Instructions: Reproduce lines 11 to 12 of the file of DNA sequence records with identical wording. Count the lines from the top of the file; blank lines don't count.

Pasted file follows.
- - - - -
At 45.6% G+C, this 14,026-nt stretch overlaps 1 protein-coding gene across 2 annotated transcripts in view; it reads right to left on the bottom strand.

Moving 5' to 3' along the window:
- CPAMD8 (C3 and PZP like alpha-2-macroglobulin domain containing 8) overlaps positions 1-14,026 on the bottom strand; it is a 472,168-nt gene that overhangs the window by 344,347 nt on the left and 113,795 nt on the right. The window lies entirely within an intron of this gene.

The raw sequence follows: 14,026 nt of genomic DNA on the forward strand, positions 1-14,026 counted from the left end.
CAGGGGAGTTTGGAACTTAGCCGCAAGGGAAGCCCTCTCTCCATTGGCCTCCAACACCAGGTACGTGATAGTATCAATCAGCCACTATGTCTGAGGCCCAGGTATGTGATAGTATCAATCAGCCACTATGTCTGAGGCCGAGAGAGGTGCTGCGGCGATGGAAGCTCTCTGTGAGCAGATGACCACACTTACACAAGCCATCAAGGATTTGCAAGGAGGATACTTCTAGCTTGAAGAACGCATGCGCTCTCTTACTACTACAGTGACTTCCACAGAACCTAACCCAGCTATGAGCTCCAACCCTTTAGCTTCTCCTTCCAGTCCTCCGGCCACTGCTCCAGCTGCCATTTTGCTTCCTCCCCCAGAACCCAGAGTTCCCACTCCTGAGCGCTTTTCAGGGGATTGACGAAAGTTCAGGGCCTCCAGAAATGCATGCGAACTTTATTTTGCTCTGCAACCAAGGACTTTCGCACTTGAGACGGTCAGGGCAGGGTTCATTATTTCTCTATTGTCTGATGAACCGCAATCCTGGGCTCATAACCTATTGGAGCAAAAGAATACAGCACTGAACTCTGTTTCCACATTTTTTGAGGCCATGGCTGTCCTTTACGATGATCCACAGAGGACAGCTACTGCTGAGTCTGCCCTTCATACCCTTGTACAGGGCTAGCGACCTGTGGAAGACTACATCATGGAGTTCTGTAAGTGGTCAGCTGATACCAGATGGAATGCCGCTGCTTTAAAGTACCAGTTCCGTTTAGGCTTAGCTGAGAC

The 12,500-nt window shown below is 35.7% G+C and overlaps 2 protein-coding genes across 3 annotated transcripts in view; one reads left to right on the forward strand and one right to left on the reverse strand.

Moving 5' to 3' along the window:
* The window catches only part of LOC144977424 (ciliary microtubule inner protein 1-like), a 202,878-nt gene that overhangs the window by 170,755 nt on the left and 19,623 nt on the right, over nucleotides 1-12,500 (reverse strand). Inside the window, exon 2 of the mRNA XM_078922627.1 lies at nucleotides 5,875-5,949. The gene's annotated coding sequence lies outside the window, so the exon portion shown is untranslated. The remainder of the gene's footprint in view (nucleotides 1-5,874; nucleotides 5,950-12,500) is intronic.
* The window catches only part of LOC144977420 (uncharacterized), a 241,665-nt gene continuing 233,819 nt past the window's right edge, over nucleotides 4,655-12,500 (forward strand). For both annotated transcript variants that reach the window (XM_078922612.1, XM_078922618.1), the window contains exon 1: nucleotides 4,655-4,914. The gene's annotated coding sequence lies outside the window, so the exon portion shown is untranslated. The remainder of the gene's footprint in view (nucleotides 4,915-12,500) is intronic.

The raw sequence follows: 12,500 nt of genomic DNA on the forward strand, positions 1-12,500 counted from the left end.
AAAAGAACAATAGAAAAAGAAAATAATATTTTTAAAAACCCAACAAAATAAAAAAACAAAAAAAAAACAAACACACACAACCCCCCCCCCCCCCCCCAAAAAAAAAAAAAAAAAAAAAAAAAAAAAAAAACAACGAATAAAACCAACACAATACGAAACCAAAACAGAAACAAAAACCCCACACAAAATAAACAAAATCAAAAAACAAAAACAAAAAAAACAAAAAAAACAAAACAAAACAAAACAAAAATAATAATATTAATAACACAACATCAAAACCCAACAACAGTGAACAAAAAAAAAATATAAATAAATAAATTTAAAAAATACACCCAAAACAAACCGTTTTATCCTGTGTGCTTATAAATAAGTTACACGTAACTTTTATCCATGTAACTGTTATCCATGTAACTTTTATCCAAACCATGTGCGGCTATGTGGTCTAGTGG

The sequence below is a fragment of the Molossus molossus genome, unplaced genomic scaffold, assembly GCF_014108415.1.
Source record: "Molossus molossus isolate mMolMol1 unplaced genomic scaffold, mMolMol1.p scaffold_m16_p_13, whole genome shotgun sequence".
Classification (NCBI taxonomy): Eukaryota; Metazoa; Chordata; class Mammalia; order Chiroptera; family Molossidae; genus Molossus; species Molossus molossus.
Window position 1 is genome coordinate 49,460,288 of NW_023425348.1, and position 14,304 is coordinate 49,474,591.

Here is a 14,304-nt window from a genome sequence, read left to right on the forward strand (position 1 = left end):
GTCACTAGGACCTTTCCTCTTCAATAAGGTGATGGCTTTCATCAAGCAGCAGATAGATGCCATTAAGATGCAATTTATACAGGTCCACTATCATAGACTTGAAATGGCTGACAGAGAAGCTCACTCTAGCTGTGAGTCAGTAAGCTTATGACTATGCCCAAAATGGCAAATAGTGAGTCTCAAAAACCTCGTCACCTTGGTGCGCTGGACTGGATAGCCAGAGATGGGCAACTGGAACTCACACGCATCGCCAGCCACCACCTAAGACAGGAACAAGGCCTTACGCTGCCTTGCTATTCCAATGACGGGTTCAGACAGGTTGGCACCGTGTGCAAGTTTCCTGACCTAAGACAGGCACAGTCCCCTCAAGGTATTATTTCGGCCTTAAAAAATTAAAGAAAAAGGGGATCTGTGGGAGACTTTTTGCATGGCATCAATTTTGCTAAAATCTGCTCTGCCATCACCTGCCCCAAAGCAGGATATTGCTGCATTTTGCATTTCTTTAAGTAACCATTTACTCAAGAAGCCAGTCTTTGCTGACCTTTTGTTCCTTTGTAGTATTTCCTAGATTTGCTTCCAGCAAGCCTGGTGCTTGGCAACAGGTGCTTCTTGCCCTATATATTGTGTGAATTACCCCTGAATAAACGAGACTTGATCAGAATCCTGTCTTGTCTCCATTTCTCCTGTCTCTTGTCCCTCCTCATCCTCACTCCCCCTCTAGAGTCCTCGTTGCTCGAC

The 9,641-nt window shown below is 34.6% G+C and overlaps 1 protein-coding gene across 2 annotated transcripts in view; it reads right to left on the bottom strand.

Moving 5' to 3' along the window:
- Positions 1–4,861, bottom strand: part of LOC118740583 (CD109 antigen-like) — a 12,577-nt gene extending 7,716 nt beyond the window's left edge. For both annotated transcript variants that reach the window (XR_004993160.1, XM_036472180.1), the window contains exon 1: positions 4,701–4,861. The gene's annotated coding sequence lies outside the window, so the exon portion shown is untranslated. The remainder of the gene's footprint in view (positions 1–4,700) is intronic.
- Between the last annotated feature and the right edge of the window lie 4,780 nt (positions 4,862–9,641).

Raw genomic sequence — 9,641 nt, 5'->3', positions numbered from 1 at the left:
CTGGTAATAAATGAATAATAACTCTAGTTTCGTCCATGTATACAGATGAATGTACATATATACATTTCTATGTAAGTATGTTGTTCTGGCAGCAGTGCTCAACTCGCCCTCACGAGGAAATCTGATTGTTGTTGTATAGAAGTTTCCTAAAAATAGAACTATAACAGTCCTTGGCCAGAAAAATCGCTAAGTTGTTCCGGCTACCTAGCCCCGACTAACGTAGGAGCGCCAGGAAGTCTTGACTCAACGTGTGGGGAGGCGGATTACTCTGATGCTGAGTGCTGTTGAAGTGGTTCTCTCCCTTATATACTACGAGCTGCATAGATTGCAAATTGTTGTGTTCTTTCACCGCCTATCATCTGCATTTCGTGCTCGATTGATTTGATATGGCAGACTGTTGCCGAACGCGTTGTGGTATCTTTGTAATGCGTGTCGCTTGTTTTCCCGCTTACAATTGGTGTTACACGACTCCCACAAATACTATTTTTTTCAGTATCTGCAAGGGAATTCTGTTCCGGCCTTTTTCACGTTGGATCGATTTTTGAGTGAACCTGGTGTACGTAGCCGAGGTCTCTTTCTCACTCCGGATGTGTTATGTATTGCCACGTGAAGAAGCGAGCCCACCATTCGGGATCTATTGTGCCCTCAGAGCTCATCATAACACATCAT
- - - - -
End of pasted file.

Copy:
AAAAGAACAATAGAAAAAGAAAATAATATTTTTAAAAACCCAACAAAATAAAAAAACAAAAAAAAAACAAACACACACAACCCCCCCCCCCCCCCCCAAAAAAAAAAAAAAAAAAAAAAAAAAAAAAAAACAACGAATAAAACCAACACAATACGAAACCAAAACAGAAACAAAAACCCCACACAAAATAAACAAAATCAAAAAACAAAAACAAAAAAAACAAAAAAAACAAAACAAAACAAAACAAAAATAATAATATTAATAACACAACATCAAAACCCAACAACAGTGAACAAAAAAAAAATATAAATAAATAAATTTAAAAAATACACCCAAAACAAACCGTTTTATCCTGTGTGCTTATAAATAAGTTACACGTAACTTTTATCCATGTAACTGTTATCCATGTAACTTTTATCCAAACCATGTGCGGCTATGTGGTCTAGTGG

The sequence below is a fragment of the Molossus molossus genome, unplaced genomic scaffold, assembly GCF_014108415.1.